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Goebbels and Ginsburg give their endorsement.

A friend recently opined to me about his increasing frustration with those who are unable to distinguish between politics and religion, particularly those for whom politics is their religion. Actually, this describes statists of all stripes, I think. People either want to use the power of the state to abscond with the property of others in order to complete The Lord's work," or they justify the state's trampling of individual rights in the name of "the greater good." Joseph Goebbels of Germany's Third Reich once proclaimed, "My party is my church and I believe I serve the Lord best if I do His will, and liberate my oppressed people from the fetters of slavery. That is my gospel.... I am only the instrument that God uses to sing His song. I am only the vessel that nature smilingly fills with new wine."

The supremacy of the state and the individual's role in feeding this parasitic institution are unapologetically clear in the writings of men like Goebbels, while more subtle, but no less fascistic musings and thoughts surround us today. For instance, Supreme Court Justice Ruth Bader Ginsburg maintains, "Frankly I had thought that, at the time Roe [v. Wade, 1973] was decided, there was concern about population growth and particularly growth in populations that we don't want to have too many of." Actually, that is not very subtle at all, is it?

While the German fascists claimed to hate the socialists, Austrian-born economist and philosopher Friedrich von Hayek's Road to Serfdom shook everyone who read it by the collar, pointing to the central planning that characterized both of these economic and political systems. Ginsburg's quote indicates that she sees herself as someone who knows who should be born and who should not, perhaps who should be allowed to stay alive and who should not.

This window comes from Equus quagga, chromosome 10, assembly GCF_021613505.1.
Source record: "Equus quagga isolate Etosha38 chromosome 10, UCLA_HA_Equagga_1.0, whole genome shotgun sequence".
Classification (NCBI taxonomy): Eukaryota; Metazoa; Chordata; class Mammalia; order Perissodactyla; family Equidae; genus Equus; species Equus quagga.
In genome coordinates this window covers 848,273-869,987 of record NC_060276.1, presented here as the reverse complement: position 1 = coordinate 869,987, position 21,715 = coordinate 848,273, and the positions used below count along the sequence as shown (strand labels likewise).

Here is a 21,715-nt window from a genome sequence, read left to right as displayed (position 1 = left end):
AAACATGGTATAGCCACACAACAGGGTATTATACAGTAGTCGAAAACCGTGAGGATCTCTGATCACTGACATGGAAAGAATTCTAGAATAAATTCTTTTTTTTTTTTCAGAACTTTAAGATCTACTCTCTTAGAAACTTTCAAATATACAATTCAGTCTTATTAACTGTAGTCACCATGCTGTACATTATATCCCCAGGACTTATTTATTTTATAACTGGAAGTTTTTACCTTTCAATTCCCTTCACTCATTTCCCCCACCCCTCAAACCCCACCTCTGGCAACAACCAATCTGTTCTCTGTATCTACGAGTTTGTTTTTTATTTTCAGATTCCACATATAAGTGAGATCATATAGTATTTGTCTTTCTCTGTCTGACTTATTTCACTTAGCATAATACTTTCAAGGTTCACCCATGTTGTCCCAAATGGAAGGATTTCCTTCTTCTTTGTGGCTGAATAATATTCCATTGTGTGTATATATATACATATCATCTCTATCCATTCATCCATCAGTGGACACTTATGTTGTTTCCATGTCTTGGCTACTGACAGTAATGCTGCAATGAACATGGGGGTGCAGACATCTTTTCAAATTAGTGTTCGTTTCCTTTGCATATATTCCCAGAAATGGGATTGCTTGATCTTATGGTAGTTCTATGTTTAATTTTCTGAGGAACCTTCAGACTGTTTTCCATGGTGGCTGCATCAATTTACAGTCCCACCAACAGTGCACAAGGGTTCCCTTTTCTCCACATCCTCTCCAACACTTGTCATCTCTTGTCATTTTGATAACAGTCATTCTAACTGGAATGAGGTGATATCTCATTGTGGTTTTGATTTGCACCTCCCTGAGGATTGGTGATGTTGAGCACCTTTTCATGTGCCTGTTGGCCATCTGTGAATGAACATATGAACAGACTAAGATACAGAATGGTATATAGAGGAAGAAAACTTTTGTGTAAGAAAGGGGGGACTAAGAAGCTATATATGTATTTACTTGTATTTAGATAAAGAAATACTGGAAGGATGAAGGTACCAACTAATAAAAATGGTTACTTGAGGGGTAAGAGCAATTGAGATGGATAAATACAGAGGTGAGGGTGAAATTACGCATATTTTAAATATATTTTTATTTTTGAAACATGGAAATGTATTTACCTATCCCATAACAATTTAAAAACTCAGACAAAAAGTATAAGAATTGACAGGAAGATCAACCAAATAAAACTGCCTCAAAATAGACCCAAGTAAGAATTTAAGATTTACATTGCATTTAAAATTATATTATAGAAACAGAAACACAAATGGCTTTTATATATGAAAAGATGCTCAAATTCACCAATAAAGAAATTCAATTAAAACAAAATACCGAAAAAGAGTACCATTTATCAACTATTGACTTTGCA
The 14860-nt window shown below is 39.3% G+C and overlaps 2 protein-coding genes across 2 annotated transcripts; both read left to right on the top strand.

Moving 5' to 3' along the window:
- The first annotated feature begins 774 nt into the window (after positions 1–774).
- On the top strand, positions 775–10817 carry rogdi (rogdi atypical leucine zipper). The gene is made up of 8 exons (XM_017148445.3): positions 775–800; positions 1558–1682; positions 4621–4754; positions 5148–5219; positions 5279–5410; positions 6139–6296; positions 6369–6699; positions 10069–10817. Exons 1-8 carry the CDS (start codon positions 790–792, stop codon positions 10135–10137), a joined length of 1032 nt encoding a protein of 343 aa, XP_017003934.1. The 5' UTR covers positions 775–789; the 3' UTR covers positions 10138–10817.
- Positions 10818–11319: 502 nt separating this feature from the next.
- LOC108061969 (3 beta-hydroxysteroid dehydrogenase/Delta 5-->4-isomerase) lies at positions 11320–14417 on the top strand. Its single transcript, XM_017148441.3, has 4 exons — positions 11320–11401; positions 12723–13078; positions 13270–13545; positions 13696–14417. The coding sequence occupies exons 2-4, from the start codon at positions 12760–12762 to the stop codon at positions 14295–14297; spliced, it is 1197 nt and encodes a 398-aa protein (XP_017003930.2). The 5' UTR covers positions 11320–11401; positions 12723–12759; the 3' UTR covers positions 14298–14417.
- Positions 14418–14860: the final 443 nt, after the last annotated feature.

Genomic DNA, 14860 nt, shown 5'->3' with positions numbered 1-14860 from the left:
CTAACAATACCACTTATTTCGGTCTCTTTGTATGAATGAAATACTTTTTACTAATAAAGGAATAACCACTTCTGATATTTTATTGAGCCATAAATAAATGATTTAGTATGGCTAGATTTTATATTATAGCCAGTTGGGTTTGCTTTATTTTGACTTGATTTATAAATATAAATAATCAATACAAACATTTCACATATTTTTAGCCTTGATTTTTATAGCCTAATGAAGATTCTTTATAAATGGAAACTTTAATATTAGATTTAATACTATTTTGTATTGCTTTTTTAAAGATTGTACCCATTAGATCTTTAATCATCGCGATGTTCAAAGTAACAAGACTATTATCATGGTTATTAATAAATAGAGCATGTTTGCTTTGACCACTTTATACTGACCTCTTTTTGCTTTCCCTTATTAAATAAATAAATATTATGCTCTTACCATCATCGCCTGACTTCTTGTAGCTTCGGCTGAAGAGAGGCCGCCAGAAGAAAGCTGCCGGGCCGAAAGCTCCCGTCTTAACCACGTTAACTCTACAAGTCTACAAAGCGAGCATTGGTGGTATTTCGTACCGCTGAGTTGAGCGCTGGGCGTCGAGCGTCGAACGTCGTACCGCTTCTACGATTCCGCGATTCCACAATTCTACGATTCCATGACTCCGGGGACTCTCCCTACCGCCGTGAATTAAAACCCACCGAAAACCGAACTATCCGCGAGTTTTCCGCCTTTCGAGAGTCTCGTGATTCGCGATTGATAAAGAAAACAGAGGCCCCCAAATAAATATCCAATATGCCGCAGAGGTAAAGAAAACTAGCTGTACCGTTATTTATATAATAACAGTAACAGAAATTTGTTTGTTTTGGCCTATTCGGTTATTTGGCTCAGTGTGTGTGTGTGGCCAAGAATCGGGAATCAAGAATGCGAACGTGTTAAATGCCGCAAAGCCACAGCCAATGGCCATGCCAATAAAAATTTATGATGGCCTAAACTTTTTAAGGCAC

What does any of this have to do with U.S. health care? Lawrence Huntoon writes in the August issue of AAPS News: "According to an article in The Wall Street Journal, insurance companies are paying oncologists $350 per patient per month for strict adherence to treatment protocols--which are geared to cost containment. It is very predictable. ObamaCare forces physicians into accountable care organizations (ACOs), and then strict cost-containment protocols are implemented. In the realm of cancer care, these are death panels." Combining health care with government invariably results in the individual's interests versus the state's interests scenario playing out. Guess who historically has won this battle? Once the "state" is paying for health care, it determines what health care will be paid for--even what qualifies as meeting the definition of health care. After all, "public" resources are distributed by popular vote and that is not good news for the sick minority.

That the Federal government is mandating the collection of virtually everyone's health information and data should be of great concern to anyone who has followed any history of what governments typically do with information. It desires this information in order to use it--to ration.

Those same folks who claim to want all of this data for our own good and mandate vaccinations ostensibly to prevent the spread of communicable diseases are the same ones who just brought the Ebola virus into Georgia. Doesn't square, does it?

G. Keith Smith is founder of The Surgery Center of Oklahoma, Oklahoma City, where he serves as medical director, CEO, and managing partner.
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Title Annotation:ObamaCare; Joseph Goebbels and Ruth Bader Ginsburg; health care issues in the United States
Author:Smith, G. Keith
Publication:USA Today (Magazine)
Geographic Code:1USA
Date:Oct 1, 2014
Words:565
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